To increase support, the strikers organised concerts and, through the trades council, approached other unions for donations. At one concert, Dallas, in thanking the public for its support, said the ‘girls were fighting for every woman and girl in Dumfries’. Writing to the press he stated he had ‘never come across a more intelligent set of young women anywhere’. (as reported in the Dumfries Standard & Advertiser on 10th April 1912, page 6: ‘Ryedale Factory Strike: Concert in Aid of Strike Funds. The letter was in the same paper on 8th April 1912, page 4: ‘Glovemakers’ Strike’).
Moving to Arbitration
On 13th April both newspapers reported the appointment of the Board of Trade arbiter, Edinburgh University professor, Richard Lodge, who then visited Dumfries on Monday 15 April to hold his inquiry where he met Tyler and the strikers, the latter accompanied by NFWW officials. Following the meetings, the strikers began to resume work, and Tylers stated nobody would be penalised for involvement in the strike.
On 20th April, Professor Lodge’s decisions were announced. He supported the workers over the fingering dispute and instructed suspension of the fining for six months, followed by a review. He confirmed the new arrangement for the handers but insisted no-one be penalised for participating in the strike.
The Aftermath and the Strike’s Significance
However, five weeks later, the Standard reported ‘alleged victimisation of strikers’, with 23 employees dismissed or given notice, including several active in the new NFWW branch. The firm denied victimisation, arguing employees had complained about short time working. It had reduced the number of employees to give those still in work longer hours. The NFWW intervened to ensure there would be no more dismissals and 16 notices were withdrawn. A full review was agreed, though this was not reported in the press.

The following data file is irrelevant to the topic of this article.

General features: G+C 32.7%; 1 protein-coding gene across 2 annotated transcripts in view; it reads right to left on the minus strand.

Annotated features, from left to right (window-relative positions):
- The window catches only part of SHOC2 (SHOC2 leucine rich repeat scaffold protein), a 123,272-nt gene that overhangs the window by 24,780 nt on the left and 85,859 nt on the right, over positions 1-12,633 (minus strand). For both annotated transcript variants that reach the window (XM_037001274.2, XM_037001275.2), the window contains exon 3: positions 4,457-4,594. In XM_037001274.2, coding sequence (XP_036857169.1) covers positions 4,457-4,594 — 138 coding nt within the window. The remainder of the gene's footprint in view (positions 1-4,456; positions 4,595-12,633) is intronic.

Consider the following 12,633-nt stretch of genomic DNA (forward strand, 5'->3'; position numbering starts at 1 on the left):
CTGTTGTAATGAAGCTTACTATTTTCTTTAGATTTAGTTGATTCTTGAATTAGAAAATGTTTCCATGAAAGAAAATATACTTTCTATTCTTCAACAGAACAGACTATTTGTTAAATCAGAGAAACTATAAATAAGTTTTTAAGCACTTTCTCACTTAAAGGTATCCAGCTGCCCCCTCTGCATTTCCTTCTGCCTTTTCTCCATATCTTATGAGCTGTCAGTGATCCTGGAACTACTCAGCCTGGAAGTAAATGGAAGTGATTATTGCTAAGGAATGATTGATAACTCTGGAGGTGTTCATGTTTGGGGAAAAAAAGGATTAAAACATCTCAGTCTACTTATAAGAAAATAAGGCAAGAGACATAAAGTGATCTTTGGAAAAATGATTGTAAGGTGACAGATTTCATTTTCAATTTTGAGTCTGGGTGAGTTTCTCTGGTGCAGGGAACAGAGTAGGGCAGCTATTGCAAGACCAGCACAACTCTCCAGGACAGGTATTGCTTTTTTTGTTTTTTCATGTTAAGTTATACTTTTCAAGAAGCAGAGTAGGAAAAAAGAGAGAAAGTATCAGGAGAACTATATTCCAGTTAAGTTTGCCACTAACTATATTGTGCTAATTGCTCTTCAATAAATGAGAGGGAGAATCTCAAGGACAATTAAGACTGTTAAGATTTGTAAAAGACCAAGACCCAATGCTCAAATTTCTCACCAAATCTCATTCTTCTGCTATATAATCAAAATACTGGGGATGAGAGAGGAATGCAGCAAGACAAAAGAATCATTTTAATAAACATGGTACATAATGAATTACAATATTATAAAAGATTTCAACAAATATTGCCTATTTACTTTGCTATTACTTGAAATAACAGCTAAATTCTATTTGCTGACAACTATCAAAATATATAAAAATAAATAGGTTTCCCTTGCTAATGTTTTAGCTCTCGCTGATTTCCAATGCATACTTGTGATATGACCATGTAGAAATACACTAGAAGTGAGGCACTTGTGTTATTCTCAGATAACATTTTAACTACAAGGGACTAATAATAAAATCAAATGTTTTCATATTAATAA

Despite the victimisation – of perhaps seven workers (or, following the review, perhaps none (the conclusions were not reported at the time) – the Ryedale strike was a remarkable achievement for factory workers in Dumfries, a town where there had been few, if any, trade union victories involving so many workers. It was effective action by, initially at least, non-unionised women, with major local impact through the Dumfries press and from the activities on the street and in the concert hall. It also demonstrated that, with support from local trade unions and the expertise of the NFWW, a group of organised women in a provincial Scottish town could win a dispute.
The banner image above shows Buccleuch Bridge in the foreground and, beyond, the medieval Devorgilla Bridge. (The Ryedale factory was at the top of the bank on the right of the river.)
Sources, Links and References
This account of the Ryedale Strike of 1912 has been drawn from a much longer article which appeared in the Scottish Labour History, journal of the Scottish Labour History Society, volume 55, 2020 (see below), and which was constructed primarily from reports of the strike in the two early C20 Dumfries newspapers: the Dumfries Standard & Advertiser and the Dumfries Courier & Herald.
Tony Barnsley, Breaking their Chains: Mary Macarthur and the Chainmakers’ Strike of 1910 (2010)
Margaret Bondfield, A Life’s Work (1948)
Sarah Boston, Women Workers and the Trade Unions (1980)
H A Clegg, A History of British Trade Unions since 1889, Volume II 1911-1933 (1985)
Ian Gasse, Uncovering Working Lives: A Dumfries Labour History Trail, 1771-1914 (2020) https://www.scottishlabourhistorysociety.scot/blog-article/labour-history-dumfries
Ian Gasse, ‘The 1912 Ryedale Glove Factory Strike in Dumfries’, Scottish Labour History, Volume 55 (2020)
Henry Pelling, A History of British Trade Unionism (1965)
Sidney & Beatrice Webb, A History of Trade Unionism (1912)